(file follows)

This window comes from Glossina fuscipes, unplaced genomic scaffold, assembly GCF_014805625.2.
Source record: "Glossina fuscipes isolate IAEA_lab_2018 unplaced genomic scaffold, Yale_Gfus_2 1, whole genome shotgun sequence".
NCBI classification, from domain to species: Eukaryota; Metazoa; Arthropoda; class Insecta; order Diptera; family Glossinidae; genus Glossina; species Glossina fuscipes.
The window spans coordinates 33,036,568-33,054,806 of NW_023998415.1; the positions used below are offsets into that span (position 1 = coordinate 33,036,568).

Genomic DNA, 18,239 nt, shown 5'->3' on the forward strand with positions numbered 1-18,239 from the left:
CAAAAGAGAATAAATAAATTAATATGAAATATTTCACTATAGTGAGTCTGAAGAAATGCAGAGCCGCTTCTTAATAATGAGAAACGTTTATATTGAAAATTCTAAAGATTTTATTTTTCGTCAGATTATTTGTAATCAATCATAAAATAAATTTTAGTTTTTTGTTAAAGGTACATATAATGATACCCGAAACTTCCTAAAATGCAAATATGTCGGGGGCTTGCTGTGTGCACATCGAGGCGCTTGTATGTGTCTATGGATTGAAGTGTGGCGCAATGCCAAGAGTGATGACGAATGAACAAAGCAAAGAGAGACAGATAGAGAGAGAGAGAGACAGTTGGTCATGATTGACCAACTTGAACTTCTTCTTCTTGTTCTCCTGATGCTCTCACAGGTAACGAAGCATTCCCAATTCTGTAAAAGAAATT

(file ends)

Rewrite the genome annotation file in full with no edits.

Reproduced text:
This window comes from Glossina fuscipes, unplaced genomic scaffold, assembly GCF_014805625.2.
Source record: "Glossina fuscipes isolate IAEA_lab_2018 unplaced genomic scaffold, Yale_Gfus_2 1, whole genome shotgun sequence".
NCBI classification, from domain to species: Eukaryota; Metazoa; Arthropoda; class Insecta; order Diptera; family Glossinidae; genus Glossina; species Glossina fuscipes.
The window spans coordinates 33,036,568-33,054,806 of NW_023998415.1; the positions used below are offsets into that span (position 1 = coordinate 33,036,568).

Genomic DNA, 18,239 nt, shown 5'->3' on the forward strand with positions numbered 1-18,239 from the left:
CAAAAGAGAATAAATAAATTAATATGAAATATTTCACTATAGTGAGTCTGAAGAAATGCAGAGCCGCTTCTTAATAATGAGAAACGTTTATATTGAAAATTCTAAAGATTTTATTTTTCGTCAGATTATTTGTAATCAATCATAAAATAAATTTTAGTTTTTTGTTAAAGGTACATATAATGATACCCGAAACTTCCTAAAATGCAAATATGTCGGGGGCTTGCTGTGTGCACATCGAGGCGCTTGTATGTGTCTATGGATTGAAGTGTGGCGCAATGCCAAGAGTGATGACGAATGAACAAAGCAAAGAGAGACAGATAGAGAGAGAGAGAGACAGTTGGTCATGATTGACCAACTTGAACTTCTTCTTCTTGTTCTCCTGATGCTCTCACAGGTAACGAAGCATTCCCAATTCTGTAAAAGAAATT